TotalEnergies, Eni to Explore Gas on Lebanese Offshore

TotalEnergies, Eni to Explore Gas on Lebanese Offshore

/ Oil & Gas / Wednesday, 16 November 2022 06:51

France’s TotalEnergies and Italy’s ENI have signed a framework agreement with Israel over a gas field shared with Lebanon, according to the French energy giant.

"By bringing our expertise in offshore exploration, we will respond to the request of both countries to assess the materiality of hydrocarbon resources and production potential in this area," said Patrick Pouyanne, CEO of TotalEnergies.

The agreement follows Lebanon’s and Israel’s historic deal to resolve a maritime border dispute involving offshore gas fields after years of negotiations headed by the US. In the same month, Lebanon had asked TotalEnergies to start gas exploration off its shores.

TotalEnergies said that after signing the agreement it "will initiate the exploration of an already identified prospect, which might extend both in block nine and into Israeli waters south of the recently established maritime borderline."

Lebanon divided its exclusive economic zone at sea into 10 "blocks," and block nine was part of the area disputed with Israel. TotalEnergies holds a 60% stake in block nine, while ENI holds 40%.

Under the agreement with Israel, Lebanon gained full rights to operate and explore the Qana or Sidon reservoir, parts of which fall in Israel's territorial waters. Analysts believe it will take several years for Beirut to enter the exploitation phase. Israel will receive compensation from the firm operating Qana.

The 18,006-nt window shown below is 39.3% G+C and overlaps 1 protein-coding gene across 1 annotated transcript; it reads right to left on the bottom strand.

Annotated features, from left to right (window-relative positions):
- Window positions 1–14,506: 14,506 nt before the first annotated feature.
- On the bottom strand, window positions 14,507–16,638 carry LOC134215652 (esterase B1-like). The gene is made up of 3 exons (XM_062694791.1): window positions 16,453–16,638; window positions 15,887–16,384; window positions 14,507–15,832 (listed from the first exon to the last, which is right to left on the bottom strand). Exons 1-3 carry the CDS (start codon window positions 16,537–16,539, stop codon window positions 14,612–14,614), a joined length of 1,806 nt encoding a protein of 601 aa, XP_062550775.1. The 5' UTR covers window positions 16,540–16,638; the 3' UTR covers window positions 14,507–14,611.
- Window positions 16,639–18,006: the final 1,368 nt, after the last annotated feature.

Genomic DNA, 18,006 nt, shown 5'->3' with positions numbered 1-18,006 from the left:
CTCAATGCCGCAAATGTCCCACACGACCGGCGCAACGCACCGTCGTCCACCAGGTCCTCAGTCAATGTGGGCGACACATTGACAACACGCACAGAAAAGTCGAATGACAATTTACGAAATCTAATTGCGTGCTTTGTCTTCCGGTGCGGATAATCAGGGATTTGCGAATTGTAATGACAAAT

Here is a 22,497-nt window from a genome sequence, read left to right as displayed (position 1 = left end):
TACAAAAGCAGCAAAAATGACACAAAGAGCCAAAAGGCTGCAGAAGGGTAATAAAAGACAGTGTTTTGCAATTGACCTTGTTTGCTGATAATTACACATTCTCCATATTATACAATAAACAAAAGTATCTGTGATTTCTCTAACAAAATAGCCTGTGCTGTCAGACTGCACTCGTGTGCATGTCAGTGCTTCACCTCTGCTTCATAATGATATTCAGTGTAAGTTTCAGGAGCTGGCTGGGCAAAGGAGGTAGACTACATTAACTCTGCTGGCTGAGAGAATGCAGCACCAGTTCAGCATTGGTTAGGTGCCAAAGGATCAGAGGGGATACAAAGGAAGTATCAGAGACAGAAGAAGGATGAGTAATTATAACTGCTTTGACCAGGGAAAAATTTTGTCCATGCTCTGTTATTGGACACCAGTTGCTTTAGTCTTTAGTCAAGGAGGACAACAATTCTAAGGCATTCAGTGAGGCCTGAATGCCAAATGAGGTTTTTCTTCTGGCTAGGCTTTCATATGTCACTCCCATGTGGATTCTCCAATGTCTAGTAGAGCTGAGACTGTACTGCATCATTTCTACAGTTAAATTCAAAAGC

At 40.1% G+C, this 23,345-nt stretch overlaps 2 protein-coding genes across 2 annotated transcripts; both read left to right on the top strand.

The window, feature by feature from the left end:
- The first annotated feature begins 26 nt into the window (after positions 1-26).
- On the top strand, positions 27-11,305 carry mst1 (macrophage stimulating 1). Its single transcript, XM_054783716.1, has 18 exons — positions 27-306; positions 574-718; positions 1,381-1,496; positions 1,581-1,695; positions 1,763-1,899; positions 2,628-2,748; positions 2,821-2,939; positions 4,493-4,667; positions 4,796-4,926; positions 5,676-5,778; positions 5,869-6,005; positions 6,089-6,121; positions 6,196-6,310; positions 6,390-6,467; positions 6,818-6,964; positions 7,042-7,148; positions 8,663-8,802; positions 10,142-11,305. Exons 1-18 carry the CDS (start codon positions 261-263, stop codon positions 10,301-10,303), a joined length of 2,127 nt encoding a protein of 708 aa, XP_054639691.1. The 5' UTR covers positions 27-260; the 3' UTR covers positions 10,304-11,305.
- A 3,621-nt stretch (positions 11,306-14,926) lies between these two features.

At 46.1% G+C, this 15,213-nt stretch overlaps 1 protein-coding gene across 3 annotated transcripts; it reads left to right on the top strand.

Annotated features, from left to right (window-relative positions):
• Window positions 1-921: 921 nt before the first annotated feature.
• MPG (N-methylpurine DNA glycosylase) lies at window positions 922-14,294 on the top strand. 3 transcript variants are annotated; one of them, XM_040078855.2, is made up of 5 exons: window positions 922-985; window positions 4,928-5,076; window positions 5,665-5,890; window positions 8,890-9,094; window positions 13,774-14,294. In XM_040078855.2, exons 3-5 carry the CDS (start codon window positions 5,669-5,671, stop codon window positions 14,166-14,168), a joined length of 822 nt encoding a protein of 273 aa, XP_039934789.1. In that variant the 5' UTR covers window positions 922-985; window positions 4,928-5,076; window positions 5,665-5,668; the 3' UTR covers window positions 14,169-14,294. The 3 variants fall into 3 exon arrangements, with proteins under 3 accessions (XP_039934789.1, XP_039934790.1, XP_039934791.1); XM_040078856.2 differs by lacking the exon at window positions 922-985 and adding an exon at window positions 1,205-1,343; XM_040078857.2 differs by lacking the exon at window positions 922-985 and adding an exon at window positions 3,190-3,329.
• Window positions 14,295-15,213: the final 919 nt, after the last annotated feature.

With demand for gas rising worldwide because of the energy crisis sparked by Russia's invasion of Ukraine, Lebanon hopes exploiting the offshore field will help ease its economic crisis. However, analysts are wary about the possibility of quick production and return of investments for a country that is dire need of an economic upturn.

The maritime border deal could not have been signed by Lebanon without the consent of Hezbollah, a powerful Shiite faction backed by Israel's archrival, Iran. Israel and Hezbollah fought a 34-day war in 2006, and the two neighbors remain technically at war.

Meanwhile, Lior Schillat, director general of Israel's energy ministry, said that Israel had taken measures to "ensure Israel's economic rights to the potential reservoir between the countries."

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